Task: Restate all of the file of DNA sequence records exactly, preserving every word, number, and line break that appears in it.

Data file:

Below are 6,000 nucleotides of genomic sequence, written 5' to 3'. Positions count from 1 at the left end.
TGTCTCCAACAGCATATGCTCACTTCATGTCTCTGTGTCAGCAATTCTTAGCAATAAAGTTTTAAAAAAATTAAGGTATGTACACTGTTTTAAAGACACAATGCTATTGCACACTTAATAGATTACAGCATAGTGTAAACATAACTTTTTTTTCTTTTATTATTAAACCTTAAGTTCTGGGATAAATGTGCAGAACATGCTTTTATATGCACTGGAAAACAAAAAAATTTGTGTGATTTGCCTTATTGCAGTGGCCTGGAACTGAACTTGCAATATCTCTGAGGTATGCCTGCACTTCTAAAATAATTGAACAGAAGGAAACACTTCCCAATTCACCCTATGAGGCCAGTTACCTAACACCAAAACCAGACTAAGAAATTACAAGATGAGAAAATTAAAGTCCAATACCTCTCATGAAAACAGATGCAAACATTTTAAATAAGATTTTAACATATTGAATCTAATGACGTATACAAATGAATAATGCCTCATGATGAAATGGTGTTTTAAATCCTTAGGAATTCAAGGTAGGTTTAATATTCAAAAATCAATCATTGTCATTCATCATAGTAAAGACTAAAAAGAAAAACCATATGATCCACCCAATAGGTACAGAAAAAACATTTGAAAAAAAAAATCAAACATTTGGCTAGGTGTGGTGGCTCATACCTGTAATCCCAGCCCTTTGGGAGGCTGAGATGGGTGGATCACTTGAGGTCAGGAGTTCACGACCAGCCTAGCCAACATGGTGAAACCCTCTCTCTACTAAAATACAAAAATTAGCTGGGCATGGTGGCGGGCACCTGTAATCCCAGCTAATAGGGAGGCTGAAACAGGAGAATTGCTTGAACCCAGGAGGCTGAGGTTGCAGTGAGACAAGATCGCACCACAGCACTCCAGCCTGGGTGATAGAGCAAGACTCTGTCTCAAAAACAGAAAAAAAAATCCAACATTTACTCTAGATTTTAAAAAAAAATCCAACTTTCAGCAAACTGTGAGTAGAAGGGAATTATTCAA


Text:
Below are 6,000 nucleotides of genomic sequence, written 5' to 3'. Positions count from 1 at the left end.
TGTCTCCAACAGCATATGCTCACTTCATGTCTCTGTGTCAGCAATTCTTAGCAATAAAGTTTTAAAAAAATTAAGGTATGTACACTGTTTTAAAGACACAATGCTATTGCACACTTAATAGATTACAGCATAGTGTAAACATAACTTTTTTTTCTTTTATTATTAAACCTTAAGTTCTGGGATAAATGTGCAGAACATGCTTTTATATGCACTGGAAAACAAAAAAATTTGTGTGATTTGCCTTATTGCAGTGGCCTGGAACTGAACTTGCAATATCTCTGAGGTATGCCTGCACTTCTAAAATAATTGAACAGAAGGAAACACTTCCCAATTCACCCTATGAGGCCAGTTACCTAACACCAAAACCAGACTAAGAAATTACAAGATGAGAAAATTAAAGTCCAATACCTCTCATGAAAACAGATGCAAACATTTTAAATAAGATTTTAACATATTGAATCTAATGACGTATACAAATGAATAATGCCTCATGATGAAATGGTGTTTTAAATCCTTAGGAATTCAAGGTAGGTTTAATATTCAAAAATCAATCATTGTCATTCATCATAGTAAAGACTAAAAAGAAAAACCATATGATCCACCCAATAGGTACAGAAAAAACATTTGAAAAAAAAAATCAAACATTTGGCTAGGTGTGGTGGCTCATACCTGTAATCCCAGCCCTTTGGGAGGCTGAGATGGGTGGATCACTTGAGGTCAGGAGTTCACGACCAGCCTAGCCAACATGGTGAAACCCTCTCTCTACTAAAATACAAAAATTAGCTGGGCATGGTGGCGGGCACCTGTAATCCCAGCTAATAGGGAGGCTGAAACAGGAGAATTGCTTGAACCCAGGAGGCTGAGGTTGCAGTGAGACAAGATCGCACCACAGCACTCCAGCCTGGGTGATAGAGCAAGACTCTGTCTCAAAAACAGAAAAAAAAATCCAACATTTACTCTAGATTTTAAAAAAAAATCCAACTTTCAGCAAACTGTGAGTAGAAGGGAATTATTCAA